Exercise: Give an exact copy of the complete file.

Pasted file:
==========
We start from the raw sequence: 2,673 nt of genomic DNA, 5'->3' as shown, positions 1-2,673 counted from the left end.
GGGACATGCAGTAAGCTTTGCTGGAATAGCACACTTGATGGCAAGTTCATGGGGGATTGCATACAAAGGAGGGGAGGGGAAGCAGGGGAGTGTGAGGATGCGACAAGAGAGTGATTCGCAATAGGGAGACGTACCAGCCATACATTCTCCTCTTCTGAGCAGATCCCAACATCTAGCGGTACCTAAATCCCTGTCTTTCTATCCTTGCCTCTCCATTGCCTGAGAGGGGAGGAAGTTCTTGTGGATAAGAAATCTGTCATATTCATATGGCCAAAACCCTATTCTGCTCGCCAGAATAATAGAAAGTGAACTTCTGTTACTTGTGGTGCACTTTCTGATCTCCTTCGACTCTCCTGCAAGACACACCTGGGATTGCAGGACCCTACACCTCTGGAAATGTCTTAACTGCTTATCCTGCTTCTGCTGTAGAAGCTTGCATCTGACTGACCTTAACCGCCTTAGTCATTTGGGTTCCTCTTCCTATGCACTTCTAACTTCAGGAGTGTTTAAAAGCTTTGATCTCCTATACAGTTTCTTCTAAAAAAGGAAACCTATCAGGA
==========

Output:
We start from the raw sequence: 2,673 nt of genomic DNA, 5'->3' as shown, positions 1-2,673 counted from the left end.
GGGACATGCAGTAAGCTTTGCTGGAATAGCACACTTGATGGCAAGTTCATGGGGGATTGCATACAAAGGAGGGGAGGGGAAGCAGGGGAGTGTGAGGATGCGACAAGAGAGTGATTCGCAATAGGGAGACGTACCAGCCATACATTCTCCTCTTCTGAGCAGATCCCAACATCTAGCGGTACCTAAATCCCTGTCTTTCTATCCTTGCCTCTCCATTGCCTGAGAGGGGAGGAAGTTCTTGTGGATAAGAAATCTGTCATATTCATATGGCCAAAACCCTATTCTGCTCGCCAGAATAATAGAAAGTGAACTTCTGTTACTTGTGGTGCACTTTCTGATCTCCTTCGACTCTCCTGCAAGACACACCTGGGATTGCAGGACCCTACACCTCTGGAAATGTCTTAACTGCTTATCCTGCTTCTGCTGTAGAAGCTTGCATCTGACTGACCTTAACCGCCTTAGTCATTTGGGTTCCTCTTCCTATGCACTTCTAACTTCAGGAGTGTTTAAAAGCTTTGATCTCCTATACAGTTTCTTCTAAAAAAGGAAACCTATCAGGA